Circular Economy

The circular economy is a resource-efficient model that focuses on maximizing resource use and minimizing waste by promoting products, materials and resources that can be reused, repaired or recycled in a closed loop. In contrast to linear economy, which is based on "consume and dispose", the circular economy aims to create a circular system in which resources are used continuously and the life cycle of products is extended.

Within this system, the institutes of Fraunhofer Energy Research are dedicated to a wide range of research approaches: These include a wide range of innovative technologies and concepts, from the use of residual materials to generate energy and the reuse of water to systematic analysis in life cycle assessment.

Competencies of the Fraunhofer Energy Alliance in the Field Circular Economy

Residual Materials - Material and Energy Use

The material and energy use of residual materials is a central element in the circular economy, which aims to optimize the use of resources and waste recycling. Residual materials generated in industrial and production processes can be reused as raw materials for new products. On the other hand, they also offer potential for energy use, for example by being used to generate biomass energy or to produce biogas. Experts at Fraunhofer Energy Research are working in particular on innovative processes for recovering recyclables from waste, on recycling nutrients and on converting residual materials into CO2-neutral energy sources.



Phosphorus-rich sewage sludge ashes

The aim is to make statements about the phosphorus content in the ash fractions and to derive measures for phosphorus recovery (more information in German).



The aim of the project is to automate the disassembly of future electrolyzers. For this purpose, the requirements of a digital twin as well as of the necessary software and hardware are identified at an early stage.

Biorefinery / Re-use: Water, Nutrients, Recyclables

The biorefinery is an innovative concept that involves the use of biological raw materials to obtain various products and valuable elements, including water, nutrients and recyclables. This approach is of crucial importance for the circular economy, as it is aimed at the sustainable and versatile use of biomass. Research priority of Fraunhofer Energy Research is particularly on recovering recyclables from seawater, wastewater and fertilizers.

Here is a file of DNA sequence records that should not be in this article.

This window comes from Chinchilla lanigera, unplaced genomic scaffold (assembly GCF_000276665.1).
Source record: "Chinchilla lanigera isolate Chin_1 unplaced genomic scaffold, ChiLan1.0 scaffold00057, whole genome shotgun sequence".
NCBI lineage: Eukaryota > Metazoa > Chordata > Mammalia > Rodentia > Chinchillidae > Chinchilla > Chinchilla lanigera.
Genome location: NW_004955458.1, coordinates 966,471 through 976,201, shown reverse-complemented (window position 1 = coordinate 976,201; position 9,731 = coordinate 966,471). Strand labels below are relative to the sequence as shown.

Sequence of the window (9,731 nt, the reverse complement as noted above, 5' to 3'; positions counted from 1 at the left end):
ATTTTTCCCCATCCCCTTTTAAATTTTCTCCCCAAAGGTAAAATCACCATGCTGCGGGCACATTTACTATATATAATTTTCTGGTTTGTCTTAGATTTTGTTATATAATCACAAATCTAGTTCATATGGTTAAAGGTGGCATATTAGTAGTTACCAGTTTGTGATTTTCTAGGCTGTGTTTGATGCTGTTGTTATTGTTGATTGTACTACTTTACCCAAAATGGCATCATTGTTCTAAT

The aim of the project is to ensure that the use of particulate organic carbon from municipal wastewater does not consist solely of the production of the climate-relevant gas methane, as has been the case to date, but that more sustainable products are created.



»SEArcularMINE« will prototype an innovative integrated process recovering energy and CRM such as magnesium, lithium, rubidium and other trace elements (TE), from waste brines in Mediterranean basin saltworks. 



The »Phy2Climate« project is testing a global approach to reclaiming agricultural land through a combination of phytoremediation, biofuel production and climate-friendly copper smelting operations.

Carbon Capture / Carbon Storage / Carbon Usage

Carbon Capture, Carbon Storage and Carbon Usage are central pillars in the fight against climate change, as they aim to reduce CO2 emissions and capture, store or use carbon dioxide that has already been released. Our experts are investigating, for example, the conversion of CO2 into chemical raw materials, the production of synthetic fuels from CO2 and hydrogen and other innovative processes. This research makes a decisive contribution to minimizing CO2 emissions and shaping a low-carbon future.




To ensure that coal can be used in the most environmentally friendly way possible, the »CoalCO2-XTM« programme aims to make the components usable for the production of products such as diesel and fertilizers.



The aim is to develop the next generation of renewable fuels that are produced from CO2 using renewable energies. To this end, an end-to-end process chain is to be demonstrated that significantly improves energy efficiency.